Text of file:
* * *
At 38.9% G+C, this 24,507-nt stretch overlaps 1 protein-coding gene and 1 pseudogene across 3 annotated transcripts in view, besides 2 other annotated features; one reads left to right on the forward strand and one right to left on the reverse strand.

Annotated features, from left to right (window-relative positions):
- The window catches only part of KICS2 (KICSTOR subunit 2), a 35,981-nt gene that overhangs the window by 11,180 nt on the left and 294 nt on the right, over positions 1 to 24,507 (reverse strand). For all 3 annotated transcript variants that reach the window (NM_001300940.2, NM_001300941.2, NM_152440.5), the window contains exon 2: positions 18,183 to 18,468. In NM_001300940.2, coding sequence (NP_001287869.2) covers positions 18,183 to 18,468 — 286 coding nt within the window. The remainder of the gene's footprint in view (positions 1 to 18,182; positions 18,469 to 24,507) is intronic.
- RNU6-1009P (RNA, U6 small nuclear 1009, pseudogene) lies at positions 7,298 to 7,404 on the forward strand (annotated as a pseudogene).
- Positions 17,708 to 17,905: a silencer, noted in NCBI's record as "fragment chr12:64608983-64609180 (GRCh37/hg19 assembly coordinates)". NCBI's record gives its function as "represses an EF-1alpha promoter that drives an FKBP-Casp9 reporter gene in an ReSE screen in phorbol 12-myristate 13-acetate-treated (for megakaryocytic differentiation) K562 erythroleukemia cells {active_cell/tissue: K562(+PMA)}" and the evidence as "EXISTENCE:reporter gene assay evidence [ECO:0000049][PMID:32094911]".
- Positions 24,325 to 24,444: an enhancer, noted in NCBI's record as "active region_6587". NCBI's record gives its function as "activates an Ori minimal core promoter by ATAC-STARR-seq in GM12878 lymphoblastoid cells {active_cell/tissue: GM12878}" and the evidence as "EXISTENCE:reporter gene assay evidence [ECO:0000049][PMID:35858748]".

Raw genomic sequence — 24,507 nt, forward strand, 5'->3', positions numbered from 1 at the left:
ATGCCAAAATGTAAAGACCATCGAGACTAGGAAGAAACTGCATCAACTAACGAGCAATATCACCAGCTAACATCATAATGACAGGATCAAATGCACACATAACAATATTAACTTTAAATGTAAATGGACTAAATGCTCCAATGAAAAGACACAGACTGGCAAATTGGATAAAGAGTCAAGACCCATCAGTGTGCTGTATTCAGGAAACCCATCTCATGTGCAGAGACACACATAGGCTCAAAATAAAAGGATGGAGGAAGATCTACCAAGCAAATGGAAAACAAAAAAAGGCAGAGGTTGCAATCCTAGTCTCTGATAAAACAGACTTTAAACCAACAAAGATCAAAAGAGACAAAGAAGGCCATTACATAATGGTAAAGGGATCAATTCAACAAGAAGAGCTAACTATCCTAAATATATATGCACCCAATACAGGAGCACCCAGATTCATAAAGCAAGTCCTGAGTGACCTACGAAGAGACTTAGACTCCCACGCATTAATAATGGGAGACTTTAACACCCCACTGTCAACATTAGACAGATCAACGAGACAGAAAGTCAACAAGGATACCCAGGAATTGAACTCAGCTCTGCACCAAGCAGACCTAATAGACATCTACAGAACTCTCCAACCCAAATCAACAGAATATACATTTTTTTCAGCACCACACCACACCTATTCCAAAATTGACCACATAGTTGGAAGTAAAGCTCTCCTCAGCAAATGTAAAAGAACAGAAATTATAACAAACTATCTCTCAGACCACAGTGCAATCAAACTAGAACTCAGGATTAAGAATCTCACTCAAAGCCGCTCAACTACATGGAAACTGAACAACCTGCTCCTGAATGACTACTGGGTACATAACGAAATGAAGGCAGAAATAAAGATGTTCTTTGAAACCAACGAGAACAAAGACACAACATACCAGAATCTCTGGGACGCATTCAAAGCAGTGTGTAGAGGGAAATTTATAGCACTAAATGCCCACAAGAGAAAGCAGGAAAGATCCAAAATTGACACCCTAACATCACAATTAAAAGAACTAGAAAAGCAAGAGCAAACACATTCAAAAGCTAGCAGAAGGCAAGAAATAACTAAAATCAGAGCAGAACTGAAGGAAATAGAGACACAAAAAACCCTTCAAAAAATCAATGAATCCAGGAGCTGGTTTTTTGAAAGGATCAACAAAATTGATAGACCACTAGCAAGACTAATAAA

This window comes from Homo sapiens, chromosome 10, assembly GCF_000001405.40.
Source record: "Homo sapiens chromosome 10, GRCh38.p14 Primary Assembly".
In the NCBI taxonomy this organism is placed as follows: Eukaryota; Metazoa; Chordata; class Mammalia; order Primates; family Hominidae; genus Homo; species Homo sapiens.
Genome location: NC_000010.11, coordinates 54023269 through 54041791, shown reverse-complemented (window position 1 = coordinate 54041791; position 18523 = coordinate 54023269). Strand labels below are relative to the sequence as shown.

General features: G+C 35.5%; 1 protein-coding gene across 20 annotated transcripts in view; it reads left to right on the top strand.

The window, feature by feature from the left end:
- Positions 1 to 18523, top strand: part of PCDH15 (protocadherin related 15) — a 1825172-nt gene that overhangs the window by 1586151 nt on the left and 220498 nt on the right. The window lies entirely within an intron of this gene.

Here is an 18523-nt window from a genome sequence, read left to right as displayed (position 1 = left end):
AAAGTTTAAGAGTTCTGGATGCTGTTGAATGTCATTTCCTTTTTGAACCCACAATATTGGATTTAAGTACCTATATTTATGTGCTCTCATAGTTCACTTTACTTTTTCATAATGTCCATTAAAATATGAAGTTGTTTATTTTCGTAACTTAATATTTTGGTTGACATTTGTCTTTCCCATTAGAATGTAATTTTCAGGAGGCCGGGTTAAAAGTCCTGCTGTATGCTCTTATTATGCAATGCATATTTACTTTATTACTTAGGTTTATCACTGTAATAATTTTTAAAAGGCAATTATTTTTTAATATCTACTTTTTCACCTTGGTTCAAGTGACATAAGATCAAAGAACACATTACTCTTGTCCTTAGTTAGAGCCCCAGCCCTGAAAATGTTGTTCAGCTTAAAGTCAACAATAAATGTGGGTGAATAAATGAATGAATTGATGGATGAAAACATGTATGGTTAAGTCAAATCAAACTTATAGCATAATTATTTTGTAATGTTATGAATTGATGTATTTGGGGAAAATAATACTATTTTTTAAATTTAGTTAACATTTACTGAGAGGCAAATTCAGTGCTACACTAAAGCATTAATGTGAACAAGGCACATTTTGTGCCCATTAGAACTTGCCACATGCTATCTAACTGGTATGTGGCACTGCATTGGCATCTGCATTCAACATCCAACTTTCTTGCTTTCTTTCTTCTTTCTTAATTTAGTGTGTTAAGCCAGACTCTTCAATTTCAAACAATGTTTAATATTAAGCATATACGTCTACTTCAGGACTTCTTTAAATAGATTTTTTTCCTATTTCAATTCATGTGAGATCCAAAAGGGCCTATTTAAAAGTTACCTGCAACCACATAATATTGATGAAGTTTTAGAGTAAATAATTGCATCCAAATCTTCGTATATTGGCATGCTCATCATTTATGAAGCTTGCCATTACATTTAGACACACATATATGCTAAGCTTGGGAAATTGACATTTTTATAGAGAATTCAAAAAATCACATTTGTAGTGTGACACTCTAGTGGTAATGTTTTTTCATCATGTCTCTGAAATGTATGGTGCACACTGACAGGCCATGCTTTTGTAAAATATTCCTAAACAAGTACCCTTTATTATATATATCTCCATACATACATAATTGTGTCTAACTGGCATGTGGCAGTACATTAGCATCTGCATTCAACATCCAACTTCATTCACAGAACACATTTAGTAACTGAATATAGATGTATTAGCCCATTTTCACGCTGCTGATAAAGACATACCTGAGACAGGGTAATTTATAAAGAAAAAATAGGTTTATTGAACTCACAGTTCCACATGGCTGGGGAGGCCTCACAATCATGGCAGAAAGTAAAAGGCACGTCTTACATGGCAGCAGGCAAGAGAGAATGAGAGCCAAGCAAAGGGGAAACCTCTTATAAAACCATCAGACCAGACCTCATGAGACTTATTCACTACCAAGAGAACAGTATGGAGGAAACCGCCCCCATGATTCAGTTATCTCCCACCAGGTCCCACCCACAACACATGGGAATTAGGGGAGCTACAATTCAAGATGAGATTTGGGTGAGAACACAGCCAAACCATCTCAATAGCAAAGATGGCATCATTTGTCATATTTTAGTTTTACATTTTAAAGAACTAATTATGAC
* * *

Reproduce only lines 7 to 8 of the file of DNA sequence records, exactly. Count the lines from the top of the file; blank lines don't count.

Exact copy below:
Raw genomic sequence — 24,507 nt, forward strand, 5'->3', positions numbered from 1 at the left:
ATGCCAAAATGTAAAGACCATCGAGACTAGGAAGAAACTGCATCAACTAACGAGCAATATCACCAGCTAACATCATAATGACAGGATCAAATGCACACATAACAATATTAACTTTAAATGTAAATGGACTAAATGCTCCAATGAAAAGACACAGACTGGCAAATTGGATAAAGAGTCAAGACCCATCAGTGTGCTGTATTCAGGAAACCCATCTCATGTGCAGAGACACACATAGGCTCAAAATAAAAGGATGGAGGAAGATCTACCAAGCAAATGGAAAACAAAAAAAGGCAGAGGTTGCAATCCTAGTCTCTGATAAAACAGACTTTAAACCAACAAAGATCAAAAGAGACAAAGAAGGCCATTACATAATGGTAAAGGGATCAATTCAACAAGAAGAGCTAACTATCCTAAATATATATGCACCCAATACAGGAGCACCCAGATTCATAAAGCAAGTCCTGAGTGACCTACGAAGAGACTTAGACTCCCACGCATTAATAATGGGAGACTTTAACACCCCACTGTCAACATTAGACAGATCAACGAGACAGAAAGTCAACAAGGATACCCAGGAATTGAACTCAGCTCTGCACCAAGCAGACCTAATAGACATCTACAGAACTCTCCAACCCAAATCAACAGAATATACATTTTTTTCAGCACCACACCACACCTATTCCAAAATTGACCACATAGTTGGAAGTAAAGCTCTCCTCAGCAAATGTAAAAGAACAGAAATTATAACAAACTATCTCTCAGACCACAGTGCAATCAAACTAGAACTCAGGATTAAGAATCTCACTCAAAGCCGCTCAACTACATGGAAACTGAACAACCTGCTCCTGAATGACTACTGGGTACATAACGAAATGAAGGCAGAAATAAAGATGTTCTTTGAAACCAACGAGAACAAAGACACAACATACCAGAATCTCTGGGACGCATTCAAAGCAGTGTGTAGAGGGAAATTTATAGCACTAAATGCCCACAAGAGAAAGCAGGAAAGATCCAAAATTGACACCCTAACATCACAATTAAAAGAACTAGAAAAGCAAGAGCAAACACATTCAAAAGCTAGCAGAAGGCAAGAAATAACTAAAATCAGAGCAGAACTGAAGGAAATAGAGACACAAAAAACCCTTCAAAAAATCAATGAATCCAGGAGCTGGTTTTTTGAAAGGATCAACAAAATTGATAGACCACTAGCAAGACTAATAAA